Objectives: 

To assess the effects of treatments for impetigo, including non-pharmacological interventions and 'waiting for natural resolution'.

Search strategy: 

We updated our searches of the following databases to July 2010: the Cochrane Skin Group Specialised Register, the Cochrane Central Register of Controlled Trials (CENTRAL), MEDLINE (from 2005), EMBASE (from 2007), and LILACS (from 1982). We also searched online trials registries for ongoing trials, and we handsearched the reference lists of new studies found in the updated search.

Selection criteria: 

Randomised controlled trials of treatments for non-bullous, bullous, primary, and secondary impetigo.

Data collection and analysis: 

Two independent authors undertook all steps in data collection. We performed quality assessments and data collection in two separate stages.

Main results: 

We included 57 trials in the first version of this review. For this update 1 of those trials was excluded and 12 new trials were added. The total number of included trials was, thus, 68, with 5578 participants, reporting on 50 different treatments, including placebo. Most trials were in primary impetigo or did not specify this.

For many of the items that were assessed for risk of bias, most studies did not provide enough information. Fifteen studies reported blinding of participants and outcome assessors.

Topical antibiotic treatment showed better cure rates than placebo (pooled risk ratio (RR) 2. 24, 95% confidence interval (CI) 1.61 to 3.13) in 6 studies with 575 participants. In 4 studies with 440 participants, there was no clear evidence that either of the most commonly studied topical antibiotics (mupirocin and fusidic acid) was more effective than the other (RR 1.03, 95% CI 0.95 to 1.11).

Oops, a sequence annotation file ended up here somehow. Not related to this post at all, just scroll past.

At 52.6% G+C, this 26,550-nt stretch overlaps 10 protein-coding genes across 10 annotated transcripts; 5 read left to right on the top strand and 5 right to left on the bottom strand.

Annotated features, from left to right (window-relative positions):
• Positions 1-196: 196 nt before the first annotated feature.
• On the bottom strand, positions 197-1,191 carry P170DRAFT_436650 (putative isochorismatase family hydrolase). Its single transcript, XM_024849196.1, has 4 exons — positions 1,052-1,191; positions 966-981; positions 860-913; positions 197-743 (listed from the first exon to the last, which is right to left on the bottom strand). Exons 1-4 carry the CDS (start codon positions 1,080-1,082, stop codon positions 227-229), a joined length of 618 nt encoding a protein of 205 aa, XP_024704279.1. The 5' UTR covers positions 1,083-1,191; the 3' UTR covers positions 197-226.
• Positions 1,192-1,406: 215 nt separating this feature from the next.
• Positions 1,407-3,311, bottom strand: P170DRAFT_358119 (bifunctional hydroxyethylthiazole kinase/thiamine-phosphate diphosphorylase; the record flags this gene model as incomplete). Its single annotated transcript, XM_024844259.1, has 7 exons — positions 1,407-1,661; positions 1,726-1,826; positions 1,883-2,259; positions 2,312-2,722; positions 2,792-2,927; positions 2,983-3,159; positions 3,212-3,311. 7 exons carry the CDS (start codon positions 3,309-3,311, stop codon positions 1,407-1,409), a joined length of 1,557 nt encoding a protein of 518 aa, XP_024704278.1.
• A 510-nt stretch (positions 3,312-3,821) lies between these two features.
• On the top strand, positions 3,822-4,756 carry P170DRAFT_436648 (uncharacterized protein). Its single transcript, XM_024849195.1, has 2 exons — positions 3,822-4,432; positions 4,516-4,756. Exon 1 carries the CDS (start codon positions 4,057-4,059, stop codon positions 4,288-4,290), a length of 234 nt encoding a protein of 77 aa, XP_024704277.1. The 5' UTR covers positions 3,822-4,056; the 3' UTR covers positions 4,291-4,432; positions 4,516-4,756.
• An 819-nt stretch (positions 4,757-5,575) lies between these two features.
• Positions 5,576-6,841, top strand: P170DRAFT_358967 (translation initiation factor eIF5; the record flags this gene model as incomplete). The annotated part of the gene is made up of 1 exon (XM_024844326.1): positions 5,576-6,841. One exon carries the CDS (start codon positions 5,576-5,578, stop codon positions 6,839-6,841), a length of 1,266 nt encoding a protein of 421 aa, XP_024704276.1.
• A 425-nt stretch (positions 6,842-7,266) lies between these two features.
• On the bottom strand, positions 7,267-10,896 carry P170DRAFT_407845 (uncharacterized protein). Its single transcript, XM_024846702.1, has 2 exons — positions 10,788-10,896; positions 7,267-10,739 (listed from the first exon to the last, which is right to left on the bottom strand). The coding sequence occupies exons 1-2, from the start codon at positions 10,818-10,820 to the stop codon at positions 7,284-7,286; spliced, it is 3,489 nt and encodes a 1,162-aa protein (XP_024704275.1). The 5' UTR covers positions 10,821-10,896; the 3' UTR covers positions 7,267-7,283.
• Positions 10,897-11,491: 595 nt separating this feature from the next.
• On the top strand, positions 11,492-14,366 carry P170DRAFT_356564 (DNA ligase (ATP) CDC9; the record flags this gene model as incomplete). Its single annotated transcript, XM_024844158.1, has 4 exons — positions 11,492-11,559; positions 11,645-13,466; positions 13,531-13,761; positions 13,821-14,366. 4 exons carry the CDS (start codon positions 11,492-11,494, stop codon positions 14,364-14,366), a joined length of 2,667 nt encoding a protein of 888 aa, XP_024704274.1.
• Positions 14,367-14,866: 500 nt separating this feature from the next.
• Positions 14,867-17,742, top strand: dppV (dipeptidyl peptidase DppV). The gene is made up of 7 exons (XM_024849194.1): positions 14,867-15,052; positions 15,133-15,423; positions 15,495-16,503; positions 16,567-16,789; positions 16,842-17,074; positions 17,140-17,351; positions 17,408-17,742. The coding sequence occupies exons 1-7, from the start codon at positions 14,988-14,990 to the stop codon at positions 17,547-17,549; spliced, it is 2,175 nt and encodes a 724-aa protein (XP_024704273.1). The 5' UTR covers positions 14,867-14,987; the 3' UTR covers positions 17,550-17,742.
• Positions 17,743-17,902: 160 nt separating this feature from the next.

In 10 studies with 581 participants, topical mupirocin was shown to be slightly superior to oral erythromycin (pooled RR 1.07, 95% CI 1.01 to 1.13). There were no significant differences in cure rates from treatment with topical versus other oral antibiotics. There were, however, differences in the outcome from treatment with different oral antibiotics: penicillin was inferior to erythromycin, in 2 studies with 79 participants (pooled RR 1.29, 95% CI 1.07 to 1.56), and cloxacillin, in 2 studies with 166 participants (pooled RR 1.59, 95% CI 1.21 to 2.08).

There was a lack of evidence for the benefit of using disinfectant solutions. When 2 studies with 292 participants were pooled, topical antibiotics were significantly better than disinfecting treatments (RR 1.15, 95% CI 1.01 to 1.32).

The reported number of side-effects was low, and most of these were mild. Side-effects were more common for oral antibiotic treatment compared to topical treatment. Gastrointestinal effects accounted for most of the difference.

Worldwide, bacteria causing impetigo show growing resistance rates for commonly used antibiotics. For a newly developed topical treatment, retapamulin, no resistance has yet been reported.